Rebuilding America’s crumbling infrastructure will create millions of new jobs and boost the economy at a critical time. But the U.S. also needs to shore up its critical supply chains to counter its chief global rival.
President Biden signed a $1.9 trillion stimulus package into law on Thursday. The measure is designed to provide much-needed relief to individuals in the wake of the coronavirus pandemic — some folks may see $1,400 checks appear in their bank accounts as early as this weekend — and also extends unemployment insurance, provides funding to help schools reopen and cities address budget shortfalls, and boosts COVID-19 vaccination efforts.
While a $1.9 trillion bill is a big f—ing deal, it’s only the first big priority for the Biden administration. Team Joe is now expected to pivot to working on the president’s Build Back Better plan, which includes spending around $2 trillion to rebuild infrastructure and pivot to a clean energy future.
There’s pretty strong Democratic support for such investment on Capitol Hill, and congressional leaders are looking to move quickly. Sen. Tom Carper (D-Del.), who chairs the Environment and Public Works Committee, said on Wednesday that he expects an infrastructure bill to pass out of his panel in May and reach the president’s desk by September.
Of course, there’s still a lot to be worked out. For one, there isn’t even a bill yet, and there are various factions among Democrats who are expected to jockey for their own priorities in the measure. The bigger hurdle, however, will be trying to build bipartisan support for infrastructure investment, considering that no Republican voted for the COVID-19 package.
That may not matter. While the White House clearly prefers that infrastructure investment be bipartisan, officials also have made it clear they’re willing to go it alone again if they need to.
The important thing is that something get done. America’s infrastructure is at a breaking point, as the failure of the electric grid in Texas and other states during winter storms last month tragically showcased. Just last week, the American Society of Civil Engineers released their latest Report Card on America’s Infrastructure, giving the United States a pathetic C- grade (although specific pieces of infrastructure, including roads, school buildings and public transit, landed grades of D+ and below).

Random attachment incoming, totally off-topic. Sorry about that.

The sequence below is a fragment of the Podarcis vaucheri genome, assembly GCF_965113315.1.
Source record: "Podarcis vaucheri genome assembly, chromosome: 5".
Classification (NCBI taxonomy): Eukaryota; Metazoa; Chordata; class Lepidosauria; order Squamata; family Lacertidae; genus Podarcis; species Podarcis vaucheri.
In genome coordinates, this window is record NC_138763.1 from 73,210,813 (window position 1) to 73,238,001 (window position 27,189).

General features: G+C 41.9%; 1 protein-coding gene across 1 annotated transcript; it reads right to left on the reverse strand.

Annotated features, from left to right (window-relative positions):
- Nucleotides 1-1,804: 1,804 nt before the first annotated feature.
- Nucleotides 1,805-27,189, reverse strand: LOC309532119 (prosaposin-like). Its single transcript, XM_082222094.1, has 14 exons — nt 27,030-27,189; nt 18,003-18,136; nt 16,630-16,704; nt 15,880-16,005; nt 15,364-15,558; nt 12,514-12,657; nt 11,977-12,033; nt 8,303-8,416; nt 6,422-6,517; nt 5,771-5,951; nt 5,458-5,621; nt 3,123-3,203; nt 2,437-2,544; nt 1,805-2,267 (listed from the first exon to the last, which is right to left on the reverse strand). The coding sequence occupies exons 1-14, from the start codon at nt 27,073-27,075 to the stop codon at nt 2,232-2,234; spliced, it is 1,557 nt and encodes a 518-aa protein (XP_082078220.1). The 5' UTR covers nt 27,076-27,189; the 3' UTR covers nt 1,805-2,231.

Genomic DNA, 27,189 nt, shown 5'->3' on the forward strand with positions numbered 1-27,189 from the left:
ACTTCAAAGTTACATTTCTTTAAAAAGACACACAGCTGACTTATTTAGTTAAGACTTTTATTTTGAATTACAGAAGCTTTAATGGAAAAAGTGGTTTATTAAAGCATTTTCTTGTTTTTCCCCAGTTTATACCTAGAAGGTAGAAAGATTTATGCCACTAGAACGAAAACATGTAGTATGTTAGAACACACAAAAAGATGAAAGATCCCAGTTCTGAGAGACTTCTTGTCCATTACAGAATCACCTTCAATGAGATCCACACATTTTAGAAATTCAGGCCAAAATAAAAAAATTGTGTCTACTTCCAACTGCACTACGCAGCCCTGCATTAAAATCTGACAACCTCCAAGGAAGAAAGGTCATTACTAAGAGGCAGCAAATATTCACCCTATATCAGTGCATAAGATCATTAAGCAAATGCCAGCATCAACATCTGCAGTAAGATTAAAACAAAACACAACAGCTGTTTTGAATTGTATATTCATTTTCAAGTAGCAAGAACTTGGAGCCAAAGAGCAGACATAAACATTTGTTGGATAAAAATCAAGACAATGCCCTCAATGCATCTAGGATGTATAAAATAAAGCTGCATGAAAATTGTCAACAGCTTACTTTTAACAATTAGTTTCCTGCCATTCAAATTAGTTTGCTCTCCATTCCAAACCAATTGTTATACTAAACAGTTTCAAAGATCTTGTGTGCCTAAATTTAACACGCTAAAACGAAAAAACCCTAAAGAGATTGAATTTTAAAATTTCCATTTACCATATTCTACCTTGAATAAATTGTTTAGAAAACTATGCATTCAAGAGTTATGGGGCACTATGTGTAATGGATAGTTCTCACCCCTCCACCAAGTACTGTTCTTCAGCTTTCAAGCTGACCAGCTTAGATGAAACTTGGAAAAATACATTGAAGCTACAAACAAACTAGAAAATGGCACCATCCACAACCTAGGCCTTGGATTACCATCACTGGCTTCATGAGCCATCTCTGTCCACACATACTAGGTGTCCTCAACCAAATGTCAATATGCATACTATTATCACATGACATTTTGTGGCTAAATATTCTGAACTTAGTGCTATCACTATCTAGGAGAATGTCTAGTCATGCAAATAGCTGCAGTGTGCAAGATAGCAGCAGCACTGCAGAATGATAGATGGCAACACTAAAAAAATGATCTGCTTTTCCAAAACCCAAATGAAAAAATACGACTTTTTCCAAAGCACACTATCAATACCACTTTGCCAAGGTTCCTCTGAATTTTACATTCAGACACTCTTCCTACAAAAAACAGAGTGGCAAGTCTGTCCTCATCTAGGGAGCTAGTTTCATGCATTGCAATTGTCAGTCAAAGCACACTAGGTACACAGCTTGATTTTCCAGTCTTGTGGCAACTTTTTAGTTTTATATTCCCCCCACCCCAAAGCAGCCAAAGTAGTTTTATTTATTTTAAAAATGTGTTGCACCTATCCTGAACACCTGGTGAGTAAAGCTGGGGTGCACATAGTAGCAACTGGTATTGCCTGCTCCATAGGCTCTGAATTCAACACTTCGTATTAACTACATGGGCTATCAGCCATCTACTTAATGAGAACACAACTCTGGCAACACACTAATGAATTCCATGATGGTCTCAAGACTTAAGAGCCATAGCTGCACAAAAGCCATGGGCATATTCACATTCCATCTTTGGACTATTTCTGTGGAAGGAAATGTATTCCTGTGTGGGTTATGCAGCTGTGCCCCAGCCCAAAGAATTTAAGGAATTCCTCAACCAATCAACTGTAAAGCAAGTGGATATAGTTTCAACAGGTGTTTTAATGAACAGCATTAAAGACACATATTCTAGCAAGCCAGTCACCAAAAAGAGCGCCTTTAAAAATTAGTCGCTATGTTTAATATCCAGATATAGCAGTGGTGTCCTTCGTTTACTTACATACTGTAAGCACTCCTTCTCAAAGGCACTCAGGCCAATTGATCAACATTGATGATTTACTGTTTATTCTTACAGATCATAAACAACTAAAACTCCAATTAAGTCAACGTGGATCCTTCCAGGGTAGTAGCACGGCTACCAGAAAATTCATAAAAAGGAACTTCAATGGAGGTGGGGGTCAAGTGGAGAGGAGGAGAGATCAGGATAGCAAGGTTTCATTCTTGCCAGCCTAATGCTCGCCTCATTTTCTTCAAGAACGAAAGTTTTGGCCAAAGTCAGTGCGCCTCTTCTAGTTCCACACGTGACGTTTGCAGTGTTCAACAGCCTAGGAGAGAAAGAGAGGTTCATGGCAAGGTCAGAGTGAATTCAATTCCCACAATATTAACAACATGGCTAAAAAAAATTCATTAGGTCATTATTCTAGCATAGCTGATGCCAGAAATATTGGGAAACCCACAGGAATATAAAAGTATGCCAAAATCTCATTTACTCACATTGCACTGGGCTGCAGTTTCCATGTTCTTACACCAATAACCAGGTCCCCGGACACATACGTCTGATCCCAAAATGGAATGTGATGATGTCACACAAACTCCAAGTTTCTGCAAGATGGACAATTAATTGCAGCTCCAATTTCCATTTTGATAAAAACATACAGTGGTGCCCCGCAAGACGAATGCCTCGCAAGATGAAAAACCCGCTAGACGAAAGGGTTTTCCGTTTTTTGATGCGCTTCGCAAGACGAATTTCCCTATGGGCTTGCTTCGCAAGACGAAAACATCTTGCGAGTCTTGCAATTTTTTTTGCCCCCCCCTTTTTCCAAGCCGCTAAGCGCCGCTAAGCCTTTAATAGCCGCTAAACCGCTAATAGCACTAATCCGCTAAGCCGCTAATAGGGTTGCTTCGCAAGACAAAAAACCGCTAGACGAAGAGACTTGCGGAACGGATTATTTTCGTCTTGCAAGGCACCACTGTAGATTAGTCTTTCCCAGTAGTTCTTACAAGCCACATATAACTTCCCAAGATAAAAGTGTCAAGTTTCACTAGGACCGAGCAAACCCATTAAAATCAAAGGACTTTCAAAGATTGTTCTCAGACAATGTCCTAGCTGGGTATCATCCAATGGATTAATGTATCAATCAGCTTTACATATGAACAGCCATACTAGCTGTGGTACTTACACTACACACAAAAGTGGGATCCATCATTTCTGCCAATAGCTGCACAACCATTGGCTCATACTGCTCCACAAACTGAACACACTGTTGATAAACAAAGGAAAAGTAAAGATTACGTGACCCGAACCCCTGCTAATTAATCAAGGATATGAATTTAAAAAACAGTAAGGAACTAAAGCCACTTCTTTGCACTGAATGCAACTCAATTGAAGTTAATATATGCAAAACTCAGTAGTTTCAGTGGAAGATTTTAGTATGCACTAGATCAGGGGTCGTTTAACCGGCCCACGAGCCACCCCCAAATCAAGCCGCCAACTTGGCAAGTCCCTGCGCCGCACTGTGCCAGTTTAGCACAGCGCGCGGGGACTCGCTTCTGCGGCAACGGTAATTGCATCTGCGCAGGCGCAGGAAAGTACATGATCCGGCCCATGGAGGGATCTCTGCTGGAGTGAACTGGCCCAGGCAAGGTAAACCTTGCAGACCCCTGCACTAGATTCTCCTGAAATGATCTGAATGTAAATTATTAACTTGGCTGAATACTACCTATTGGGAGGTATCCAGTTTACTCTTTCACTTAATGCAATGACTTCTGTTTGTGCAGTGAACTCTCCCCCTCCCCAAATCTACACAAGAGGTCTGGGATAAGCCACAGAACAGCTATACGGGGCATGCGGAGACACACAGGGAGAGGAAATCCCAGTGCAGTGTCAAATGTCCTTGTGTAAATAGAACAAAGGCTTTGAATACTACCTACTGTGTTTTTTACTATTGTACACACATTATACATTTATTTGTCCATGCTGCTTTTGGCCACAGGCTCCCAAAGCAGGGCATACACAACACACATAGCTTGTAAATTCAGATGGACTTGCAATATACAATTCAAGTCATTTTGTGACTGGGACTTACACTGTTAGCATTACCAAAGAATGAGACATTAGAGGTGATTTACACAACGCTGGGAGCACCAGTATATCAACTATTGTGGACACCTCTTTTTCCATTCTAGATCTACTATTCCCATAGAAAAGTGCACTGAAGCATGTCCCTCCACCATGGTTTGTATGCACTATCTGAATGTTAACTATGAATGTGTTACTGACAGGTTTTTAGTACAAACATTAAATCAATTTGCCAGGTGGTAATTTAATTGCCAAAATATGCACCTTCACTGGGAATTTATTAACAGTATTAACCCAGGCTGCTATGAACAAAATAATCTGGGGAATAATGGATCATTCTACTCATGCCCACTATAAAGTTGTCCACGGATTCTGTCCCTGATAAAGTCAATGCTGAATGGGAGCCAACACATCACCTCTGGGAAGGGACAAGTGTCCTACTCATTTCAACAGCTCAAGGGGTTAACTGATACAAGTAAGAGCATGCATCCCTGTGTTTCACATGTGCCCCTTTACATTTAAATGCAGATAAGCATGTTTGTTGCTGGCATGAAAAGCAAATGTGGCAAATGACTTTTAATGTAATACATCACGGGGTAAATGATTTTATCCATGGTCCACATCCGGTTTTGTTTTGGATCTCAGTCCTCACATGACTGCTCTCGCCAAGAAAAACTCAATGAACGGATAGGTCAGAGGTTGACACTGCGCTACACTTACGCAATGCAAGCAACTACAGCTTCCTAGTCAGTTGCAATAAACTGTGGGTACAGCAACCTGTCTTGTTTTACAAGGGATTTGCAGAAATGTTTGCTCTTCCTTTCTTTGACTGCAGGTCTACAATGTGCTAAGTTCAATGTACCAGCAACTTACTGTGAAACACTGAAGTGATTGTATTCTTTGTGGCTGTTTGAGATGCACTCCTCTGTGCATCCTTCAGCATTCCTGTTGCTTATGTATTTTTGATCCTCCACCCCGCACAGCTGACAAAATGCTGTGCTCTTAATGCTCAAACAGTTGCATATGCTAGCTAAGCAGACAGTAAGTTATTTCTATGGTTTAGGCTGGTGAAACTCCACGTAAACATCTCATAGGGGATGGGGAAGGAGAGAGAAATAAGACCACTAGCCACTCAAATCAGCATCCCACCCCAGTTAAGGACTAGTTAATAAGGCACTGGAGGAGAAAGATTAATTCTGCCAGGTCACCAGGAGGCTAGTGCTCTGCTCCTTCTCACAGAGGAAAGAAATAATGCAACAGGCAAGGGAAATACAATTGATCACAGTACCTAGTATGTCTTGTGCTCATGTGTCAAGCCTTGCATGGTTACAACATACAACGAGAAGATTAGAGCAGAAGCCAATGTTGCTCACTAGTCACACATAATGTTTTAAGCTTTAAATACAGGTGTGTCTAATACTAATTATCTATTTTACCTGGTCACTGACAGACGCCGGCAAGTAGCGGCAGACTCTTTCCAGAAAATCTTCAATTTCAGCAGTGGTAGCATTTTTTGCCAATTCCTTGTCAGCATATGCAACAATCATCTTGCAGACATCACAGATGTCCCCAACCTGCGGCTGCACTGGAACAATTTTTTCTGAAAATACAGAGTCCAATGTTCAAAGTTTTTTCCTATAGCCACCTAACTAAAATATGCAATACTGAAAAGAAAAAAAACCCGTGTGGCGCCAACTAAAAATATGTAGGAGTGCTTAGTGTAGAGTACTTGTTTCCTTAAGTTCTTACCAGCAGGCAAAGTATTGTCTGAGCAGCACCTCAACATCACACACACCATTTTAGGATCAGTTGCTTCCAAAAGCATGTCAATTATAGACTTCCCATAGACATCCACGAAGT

Investing to fix all these problems will create millions of new jobs and help jumpstart the economy at a critical time, and will be especially impactful if Buy America preferences are included.
Infrastructure isn’t the only thing Congress and the White House are looking to tackle in the coming months — there’s also the big issue of strengthening domestic supply chains and taking on China.
Senate Majority Leader Chuck Schumer (D-N.Y.) is expected to introduce legislation in the coming days “aimed at countering China’s economic influence” that will include big investments in U.S. manufacturing and supply chains.
Indeed, there is growing bipartisan support for industrial policy in Washington to take on China, which has been driven in recent months by the global semiconductor shortage. But lawmakers on both sides of the aisle have introduced a variety of bills to shore up domestic supply chains and take on China. When Biden hosted a bipartisan group of lawmakers at the White House to talk about the issue, he called it “very productive.”
“This is a critical area where Republicans and Democrats agree,” Biden said.
The support for industrial policy is a massive (and much needed) shift in Washington, where the general consensus among both parties for decades allowed for the offshoring of American jobs and industrial production. Now we are seeing the negative impacts of that consensus — U.S. share of global chip making shrunk from 37% in 1990 to 12% today — and there’s bipartisan agreement we need to bring some of it back.
Policymakers will need to move quickly, because China is primed to take charge. As the Wall Street Journal recently noted:
Besides pouring money into its own chip sector, China is dialing up threats to reunite, by force if necessary, with Taiwan, a democratic self-governing island that Beijing claims as its territory. Taiwan supplies 22% of the world’s chips and 50% of its most advanced. Imagine American leaders discovering at the height of the Cold War that its most sophisticated jet engines were all made in West Berlin, surrounded by the Red Army. You get a sense of the urgency in Washington over semiconductors now.
The stimulus package signed into law on Thursday is a step toward getting the United States back on track after a historically challenging year. With COVID-19 cases going down and the number of Americans getting vaccines rising each day, it finally seems like there’s a light at the end of the tunnel.
But the country is also at a crossroads. We can either rise to the occasion, taking action to rebuild America, create a clean energy future and reassert our technological leadership. Or, we can let partisan bickering once again create gridlock, allowing China to seize global control and our country to continue to fall apart.
We know what we prefer to do. Please join us in calling on Congress and the White House to get the job done.